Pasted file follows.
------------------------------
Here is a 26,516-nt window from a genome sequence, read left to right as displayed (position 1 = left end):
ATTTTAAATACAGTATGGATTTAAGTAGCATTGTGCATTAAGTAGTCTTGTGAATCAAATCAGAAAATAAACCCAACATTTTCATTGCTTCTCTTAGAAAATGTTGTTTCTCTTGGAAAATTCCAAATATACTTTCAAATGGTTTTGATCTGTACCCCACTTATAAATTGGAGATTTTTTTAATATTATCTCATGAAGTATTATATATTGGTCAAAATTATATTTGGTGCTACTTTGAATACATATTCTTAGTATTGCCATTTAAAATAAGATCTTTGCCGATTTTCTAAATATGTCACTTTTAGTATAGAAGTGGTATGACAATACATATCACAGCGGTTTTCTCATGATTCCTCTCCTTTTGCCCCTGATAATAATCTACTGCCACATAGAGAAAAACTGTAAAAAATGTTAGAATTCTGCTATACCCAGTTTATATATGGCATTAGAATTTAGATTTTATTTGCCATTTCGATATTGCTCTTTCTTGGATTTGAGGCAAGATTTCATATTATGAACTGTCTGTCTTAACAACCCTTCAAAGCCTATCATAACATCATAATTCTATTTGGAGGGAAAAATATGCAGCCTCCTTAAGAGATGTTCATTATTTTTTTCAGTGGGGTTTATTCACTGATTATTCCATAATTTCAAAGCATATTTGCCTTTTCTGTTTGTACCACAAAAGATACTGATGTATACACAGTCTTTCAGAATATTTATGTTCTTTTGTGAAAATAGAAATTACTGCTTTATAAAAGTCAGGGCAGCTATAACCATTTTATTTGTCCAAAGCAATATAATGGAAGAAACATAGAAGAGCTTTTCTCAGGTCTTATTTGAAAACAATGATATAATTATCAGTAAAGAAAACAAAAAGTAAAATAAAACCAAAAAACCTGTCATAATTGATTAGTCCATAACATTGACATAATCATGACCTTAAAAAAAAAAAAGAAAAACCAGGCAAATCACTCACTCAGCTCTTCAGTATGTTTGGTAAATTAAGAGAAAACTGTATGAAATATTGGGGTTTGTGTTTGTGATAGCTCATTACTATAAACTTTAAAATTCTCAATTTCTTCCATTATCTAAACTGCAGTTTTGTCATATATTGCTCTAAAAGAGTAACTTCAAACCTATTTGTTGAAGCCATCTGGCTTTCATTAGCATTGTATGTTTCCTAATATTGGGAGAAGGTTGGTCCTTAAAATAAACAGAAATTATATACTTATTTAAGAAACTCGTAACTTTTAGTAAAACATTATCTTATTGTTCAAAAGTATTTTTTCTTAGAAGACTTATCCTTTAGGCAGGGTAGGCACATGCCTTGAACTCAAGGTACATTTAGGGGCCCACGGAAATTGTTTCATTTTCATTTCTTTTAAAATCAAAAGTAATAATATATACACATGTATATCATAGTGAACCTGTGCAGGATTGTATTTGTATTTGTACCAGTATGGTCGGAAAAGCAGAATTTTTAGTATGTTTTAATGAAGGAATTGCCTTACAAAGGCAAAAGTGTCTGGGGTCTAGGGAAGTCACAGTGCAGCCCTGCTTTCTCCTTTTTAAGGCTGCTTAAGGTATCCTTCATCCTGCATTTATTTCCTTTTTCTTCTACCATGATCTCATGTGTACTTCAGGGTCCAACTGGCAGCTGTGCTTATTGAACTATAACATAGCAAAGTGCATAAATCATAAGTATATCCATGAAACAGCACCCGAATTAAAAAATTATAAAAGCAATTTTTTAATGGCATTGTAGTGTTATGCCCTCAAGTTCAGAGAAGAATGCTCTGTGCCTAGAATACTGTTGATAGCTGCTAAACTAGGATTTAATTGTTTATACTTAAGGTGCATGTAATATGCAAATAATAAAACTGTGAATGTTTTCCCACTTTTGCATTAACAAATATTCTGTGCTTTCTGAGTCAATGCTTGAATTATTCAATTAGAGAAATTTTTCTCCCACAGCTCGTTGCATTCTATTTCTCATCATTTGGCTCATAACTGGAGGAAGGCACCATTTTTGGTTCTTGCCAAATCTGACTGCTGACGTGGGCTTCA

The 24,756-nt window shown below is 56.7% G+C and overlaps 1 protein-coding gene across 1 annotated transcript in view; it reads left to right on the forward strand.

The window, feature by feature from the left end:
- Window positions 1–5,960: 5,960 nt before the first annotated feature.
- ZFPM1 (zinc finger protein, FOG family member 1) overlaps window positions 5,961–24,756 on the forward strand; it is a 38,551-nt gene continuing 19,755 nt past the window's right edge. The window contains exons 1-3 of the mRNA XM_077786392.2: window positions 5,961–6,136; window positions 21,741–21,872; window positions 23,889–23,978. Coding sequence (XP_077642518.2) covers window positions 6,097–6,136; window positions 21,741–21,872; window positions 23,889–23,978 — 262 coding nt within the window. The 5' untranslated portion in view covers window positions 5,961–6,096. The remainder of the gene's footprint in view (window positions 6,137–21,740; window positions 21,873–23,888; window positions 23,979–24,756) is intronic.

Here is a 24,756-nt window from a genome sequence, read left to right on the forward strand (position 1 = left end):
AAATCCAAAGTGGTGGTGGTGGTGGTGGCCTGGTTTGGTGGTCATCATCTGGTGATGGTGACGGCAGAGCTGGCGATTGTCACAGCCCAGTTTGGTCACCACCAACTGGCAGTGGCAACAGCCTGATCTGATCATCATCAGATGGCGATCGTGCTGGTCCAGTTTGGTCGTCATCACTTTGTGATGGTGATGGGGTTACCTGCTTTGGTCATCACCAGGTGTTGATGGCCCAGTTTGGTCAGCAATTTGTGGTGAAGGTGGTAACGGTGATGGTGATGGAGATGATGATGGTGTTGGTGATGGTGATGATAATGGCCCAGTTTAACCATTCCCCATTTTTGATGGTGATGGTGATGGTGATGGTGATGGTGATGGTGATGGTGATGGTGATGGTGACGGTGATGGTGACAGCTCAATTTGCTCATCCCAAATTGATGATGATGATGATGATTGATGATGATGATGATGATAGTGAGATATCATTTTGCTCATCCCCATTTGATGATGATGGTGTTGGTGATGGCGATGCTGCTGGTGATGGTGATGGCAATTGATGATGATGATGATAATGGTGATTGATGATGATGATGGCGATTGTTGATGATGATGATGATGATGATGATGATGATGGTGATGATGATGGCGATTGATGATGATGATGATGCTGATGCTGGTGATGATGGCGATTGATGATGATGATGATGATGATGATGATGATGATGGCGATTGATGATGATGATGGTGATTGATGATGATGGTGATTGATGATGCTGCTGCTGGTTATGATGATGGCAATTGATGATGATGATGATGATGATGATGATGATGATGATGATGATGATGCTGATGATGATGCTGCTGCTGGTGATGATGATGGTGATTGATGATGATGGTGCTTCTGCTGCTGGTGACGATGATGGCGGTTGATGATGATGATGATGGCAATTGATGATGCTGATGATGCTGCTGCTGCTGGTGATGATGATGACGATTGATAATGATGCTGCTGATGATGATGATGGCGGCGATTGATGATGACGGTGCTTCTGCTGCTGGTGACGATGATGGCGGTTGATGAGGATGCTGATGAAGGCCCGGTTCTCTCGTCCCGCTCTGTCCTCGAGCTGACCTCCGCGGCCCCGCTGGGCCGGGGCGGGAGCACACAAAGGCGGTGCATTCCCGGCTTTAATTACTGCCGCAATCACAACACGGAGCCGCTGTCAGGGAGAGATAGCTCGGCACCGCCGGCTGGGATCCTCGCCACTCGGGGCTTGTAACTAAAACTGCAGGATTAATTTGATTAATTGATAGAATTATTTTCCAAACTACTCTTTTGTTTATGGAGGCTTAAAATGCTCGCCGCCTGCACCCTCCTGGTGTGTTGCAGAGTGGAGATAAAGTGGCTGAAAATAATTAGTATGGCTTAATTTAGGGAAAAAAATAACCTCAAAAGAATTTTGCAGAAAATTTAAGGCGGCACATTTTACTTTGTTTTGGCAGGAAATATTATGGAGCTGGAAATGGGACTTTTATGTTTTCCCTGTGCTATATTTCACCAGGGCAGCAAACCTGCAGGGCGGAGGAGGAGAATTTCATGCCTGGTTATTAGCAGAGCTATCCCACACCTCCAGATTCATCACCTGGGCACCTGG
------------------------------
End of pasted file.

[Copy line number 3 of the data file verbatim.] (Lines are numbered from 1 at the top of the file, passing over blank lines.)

The 24,756-nt window shown below is 56.7% G+C and overlaps 1 protein-coding gene across 1 annotated transcript in view; it reads left to right on the forward strand.